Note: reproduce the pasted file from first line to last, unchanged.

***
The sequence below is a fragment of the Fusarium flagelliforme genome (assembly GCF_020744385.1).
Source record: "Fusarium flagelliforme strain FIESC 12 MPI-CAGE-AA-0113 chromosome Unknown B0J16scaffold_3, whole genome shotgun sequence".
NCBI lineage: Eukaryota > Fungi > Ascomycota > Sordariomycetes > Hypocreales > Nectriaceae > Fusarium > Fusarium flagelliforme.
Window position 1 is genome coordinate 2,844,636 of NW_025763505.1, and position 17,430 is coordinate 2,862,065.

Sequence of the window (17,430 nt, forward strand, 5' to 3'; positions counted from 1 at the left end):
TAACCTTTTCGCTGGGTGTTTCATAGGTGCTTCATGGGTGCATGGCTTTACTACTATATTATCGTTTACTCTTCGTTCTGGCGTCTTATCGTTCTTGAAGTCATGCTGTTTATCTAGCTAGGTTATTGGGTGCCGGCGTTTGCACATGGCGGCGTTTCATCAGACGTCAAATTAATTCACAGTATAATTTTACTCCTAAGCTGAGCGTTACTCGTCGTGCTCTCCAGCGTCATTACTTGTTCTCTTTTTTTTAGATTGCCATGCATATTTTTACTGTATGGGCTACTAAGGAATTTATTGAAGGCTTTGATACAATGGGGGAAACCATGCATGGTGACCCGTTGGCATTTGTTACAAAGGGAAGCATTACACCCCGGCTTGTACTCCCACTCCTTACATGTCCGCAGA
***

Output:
The sequence below is a fragment of the Fusarium flagelliforme genome (assembly GCF_020744385.1).
Source record: "Fusarium flagelliforme strain FIESC 12 MPI-CAGE-AA-0113 chromosome Unknown B0J16scaffold_3, whole genome shotgun sequence".
NCBI lineage: Eukaryota > Fungi > Ascomycota > Sordariomycetes > Hypocreales > Nectriaceae > Fusarium > Fusarium flagelliforme.
Window position 1 is genome coordinate 2,844,636 of NW_025763505.1, and position 17,430 is coordinate 2,862,065.

Sequence of the window (17,430 nt, forward strand, 5' to 3'; positions counted from 1 at the left end):
TAACCTTTTCGCTGGGTGTTTCATAGGTGCTTCATGGGTGCATGGCTTTACTACTATATTATCGTTTACTCTTCGTTCTGGCGTCTTATCGTTCTTGAAGTCATGCTGTTTATCTAGCTAGGTTATTGGGTGCCGGCGTTTGCACATGGCGGCGTTTCATCAGACGTCAAATTAATTCACAGTATAATTTTACTCCTAAGCTGAGCGTTACTCGTCGTGCTCTCCAGCGTCATTACTTGTTCTCTTTTTTTTAGATTGCCATGCATATTTTTACTGTATGGGCTACTAAGGAATTTATTGAAGGCTTTGATACAATGGGGGAAACCATGCATGGTGACCCGTTGGCATTTGTTACAAAGGGAAGCATTACACCCCGGCTTGTACTCCCACTCCTTACATGTCCGCAGA